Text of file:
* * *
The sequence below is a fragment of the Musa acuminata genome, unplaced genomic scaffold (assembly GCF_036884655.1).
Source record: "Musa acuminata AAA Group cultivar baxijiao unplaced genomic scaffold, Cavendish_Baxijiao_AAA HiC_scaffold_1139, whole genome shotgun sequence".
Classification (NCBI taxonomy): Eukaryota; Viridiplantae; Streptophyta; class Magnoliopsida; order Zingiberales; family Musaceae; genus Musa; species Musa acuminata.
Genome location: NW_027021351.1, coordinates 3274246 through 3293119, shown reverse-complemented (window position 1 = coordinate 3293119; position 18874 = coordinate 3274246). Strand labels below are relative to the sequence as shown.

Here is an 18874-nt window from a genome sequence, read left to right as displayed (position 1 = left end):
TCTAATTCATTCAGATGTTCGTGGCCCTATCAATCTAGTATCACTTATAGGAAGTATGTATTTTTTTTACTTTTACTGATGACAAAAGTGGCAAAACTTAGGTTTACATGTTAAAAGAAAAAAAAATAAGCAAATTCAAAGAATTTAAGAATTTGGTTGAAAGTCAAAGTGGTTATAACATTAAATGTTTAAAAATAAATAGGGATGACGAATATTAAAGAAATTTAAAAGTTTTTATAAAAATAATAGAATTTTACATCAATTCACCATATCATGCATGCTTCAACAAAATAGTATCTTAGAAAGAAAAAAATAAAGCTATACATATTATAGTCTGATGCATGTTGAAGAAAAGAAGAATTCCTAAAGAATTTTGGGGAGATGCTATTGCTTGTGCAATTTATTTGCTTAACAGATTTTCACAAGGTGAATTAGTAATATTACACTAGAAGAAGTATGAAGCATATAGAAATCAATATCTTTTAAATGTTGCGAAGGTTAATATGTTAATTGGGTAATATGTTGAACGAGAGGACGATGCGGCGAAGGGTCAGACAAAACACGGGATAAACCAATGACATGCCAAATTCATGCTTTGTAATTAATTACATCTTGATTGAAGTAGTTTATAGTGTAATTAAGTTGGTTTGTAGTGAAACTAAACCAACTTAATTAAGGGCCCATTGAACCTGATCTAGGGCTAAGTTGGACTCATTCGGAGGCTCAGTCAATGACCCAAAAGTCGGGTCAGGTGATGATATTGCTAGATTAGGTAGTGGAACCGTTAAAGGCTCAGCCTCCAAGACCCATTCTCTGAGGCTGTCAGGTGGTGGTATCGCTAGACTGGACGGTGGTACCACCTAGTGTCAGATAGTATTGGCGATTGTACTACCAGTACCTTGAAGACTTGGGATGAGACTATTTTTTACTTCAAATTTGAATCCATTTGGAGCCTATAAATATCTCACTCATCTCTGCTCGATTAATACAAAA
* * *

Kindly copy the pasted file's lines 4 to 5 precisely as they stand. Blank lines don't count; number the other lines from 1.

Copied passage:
Genome location: NW_027021351.1, coordinates 3274246 through 3293119, shown reverse-complemented (window position 1 = coordinate 3293119; position 18874 = coordinate 3274246). Strand labels below are relative to the sequence as shown.

Here is an 18874-nt window from a genome sequence, read left to right as displayed (position 1 = left end):